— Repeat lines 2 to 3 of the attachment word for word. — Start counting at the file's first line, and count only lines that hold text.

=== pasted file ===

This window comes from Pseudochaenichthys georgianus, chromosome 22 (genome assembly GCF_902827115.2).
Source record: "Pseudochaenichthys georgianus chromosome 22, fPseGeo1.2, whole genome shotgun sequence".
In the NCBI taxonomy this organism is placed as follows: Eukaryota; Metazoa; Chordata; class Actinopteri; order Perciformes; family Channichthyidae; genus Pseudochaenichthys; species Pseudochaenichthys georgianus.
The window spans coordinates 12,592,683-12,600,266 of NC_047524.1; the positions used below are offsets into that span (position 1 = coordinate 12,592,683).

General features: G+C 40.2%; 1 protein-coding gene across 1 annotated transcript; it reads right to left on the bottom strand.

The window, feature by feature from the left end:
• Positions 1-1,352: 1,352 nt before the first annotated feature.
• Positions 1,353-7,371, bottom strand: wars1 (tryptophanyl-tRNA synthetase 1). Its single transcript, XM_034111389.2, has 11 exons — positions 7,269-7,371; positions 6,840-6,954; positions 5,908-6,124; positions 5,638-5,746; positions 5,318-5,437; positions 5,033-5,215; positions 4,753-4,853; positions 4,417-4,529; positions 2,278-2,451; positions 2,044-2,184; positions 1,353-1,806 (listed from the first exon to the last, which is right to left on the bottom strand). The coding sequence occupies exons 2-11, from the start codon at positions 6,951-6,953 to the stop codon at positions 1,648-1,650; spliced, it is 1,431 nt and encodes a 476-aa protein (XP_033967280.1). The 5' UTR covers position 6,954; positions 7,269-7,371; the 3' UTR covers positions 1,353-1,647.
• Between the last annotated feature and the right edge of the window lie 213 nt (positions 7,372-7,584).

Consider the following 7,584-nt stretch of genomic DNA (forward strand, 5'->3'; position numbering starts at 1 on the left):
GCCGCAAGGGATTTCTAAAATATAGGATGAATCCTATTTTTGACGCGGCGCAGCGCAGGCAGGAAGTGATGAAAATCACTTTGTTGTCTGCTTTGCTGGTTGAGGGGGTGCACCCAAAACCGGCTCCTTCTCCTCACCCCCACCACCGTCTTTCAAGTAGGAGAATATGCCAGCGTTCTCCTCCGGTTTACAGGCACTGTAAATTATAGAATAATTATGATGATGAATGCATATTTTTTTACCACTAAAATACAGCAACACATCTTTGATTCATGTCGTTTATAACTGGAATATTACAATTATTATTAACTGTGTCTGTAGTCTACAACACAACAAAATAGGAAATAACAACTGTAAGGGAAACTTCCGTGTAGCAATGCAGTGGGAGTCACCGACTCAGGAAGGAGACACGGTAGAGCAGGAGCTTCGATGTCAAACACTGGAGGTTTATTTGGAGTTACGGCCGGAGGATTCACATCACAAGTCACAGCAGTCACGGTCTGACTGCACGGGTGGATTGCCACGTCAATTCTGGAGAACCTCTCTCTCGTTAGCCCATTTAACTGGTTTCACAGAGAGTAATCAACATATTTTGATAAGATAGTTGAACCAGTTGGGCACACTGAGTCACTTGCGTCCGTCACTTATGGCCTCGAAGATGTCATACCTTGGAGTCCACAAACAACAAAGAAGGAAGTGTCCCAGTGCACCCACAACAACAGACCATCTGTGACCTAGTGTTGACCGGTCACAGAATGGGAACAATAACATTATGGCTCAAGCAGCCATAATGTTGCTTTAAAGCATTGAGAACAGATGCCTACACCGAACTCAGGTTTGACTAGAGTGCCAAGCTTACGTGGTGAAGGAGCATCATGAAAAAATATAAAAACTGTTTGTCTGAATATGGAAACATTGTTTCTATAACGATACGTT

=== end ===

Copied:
Source record: "Pseudochaenichthys georgianus chromosome 22, fPseGeo1.2, whole genome shotgun sequence".
In the NCBI taxonomy this organism is placed as follows: Eukaryota; Metazoa; Chordata; class Actinopteri; order Perciformes; family Channichthyidae; genus Pseudochaenichthys; species Pseudochaenichthys georgianus.